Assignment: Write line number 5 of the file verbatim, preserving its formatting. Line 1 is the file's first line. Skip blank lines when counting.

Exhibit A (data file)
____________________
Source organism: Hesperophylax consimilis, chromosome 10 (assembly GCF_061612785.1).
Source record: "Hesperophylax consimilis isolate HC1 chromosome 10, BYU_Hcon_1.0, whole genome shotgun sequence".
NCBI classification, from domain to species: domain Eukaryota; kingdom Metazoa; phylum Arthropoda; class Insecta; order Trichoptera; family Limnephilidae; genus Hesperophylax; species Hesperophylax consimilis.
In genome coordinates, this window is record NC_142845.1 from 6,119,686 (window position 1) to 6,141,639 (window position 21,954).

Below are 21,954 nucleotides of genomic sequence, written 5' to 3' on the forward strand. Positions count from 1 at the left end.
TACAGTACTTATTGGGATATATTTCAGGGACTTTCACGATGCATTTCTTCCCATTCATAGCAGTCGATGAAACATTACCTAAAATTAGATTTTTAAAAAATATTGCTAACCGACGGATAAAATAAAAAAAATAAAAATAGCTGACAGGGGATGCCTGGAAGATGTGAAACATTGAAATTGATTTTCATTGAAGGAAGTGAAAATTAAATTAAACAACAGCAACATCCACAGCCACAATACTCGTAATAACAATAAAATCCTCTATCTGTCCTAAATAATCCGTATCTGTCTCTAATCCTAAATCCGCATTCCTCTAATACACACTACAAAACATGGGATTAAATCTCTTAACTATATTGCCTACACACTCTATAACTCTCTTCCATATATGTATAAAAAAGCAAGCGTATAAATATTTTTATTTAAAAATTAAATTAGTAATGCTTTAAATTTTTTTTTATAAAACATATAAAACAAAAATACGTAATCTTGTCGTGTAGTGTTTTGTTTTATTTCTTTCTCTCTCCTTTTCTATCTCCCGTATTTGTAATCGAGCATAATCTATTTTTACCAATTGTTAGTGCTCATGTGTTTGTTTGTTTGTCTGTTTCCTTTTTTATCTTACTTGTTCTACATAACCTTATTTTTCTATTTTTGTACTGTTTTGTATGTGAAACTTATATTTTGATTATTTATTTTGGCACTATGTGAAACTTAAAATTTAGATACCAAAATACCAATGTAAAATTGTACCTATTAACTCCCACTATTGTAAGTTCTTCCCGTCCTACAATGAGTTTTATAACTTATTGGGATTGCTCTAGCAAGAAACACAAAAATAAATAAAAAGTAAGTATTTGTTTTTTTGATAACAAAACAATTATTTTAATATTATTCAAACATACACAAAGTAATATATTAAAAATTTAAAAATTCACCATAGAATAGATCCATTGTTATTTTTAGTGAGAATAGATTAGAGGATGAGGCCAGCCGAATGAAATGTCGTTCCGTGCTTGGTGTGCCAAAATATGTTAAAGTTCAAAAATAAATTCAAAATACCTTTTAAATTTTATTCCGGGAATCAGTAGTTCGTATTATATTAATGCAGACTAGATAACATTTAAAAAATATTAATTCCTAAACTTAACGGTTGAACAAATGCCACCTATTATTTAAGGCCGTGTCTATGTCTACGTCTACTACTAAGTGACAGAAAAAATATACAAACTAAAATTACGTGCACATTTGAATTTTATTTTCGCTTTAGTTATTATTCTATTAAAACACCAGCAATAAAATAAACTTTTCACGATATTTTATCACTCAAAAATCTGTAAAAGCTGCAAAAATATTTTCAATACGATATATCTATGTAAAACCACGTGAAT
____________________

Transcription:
Below are 21,954 nucleotides of genomic sequence, written 5' to 3' on the forward strand. Positions count from 1 at the left end.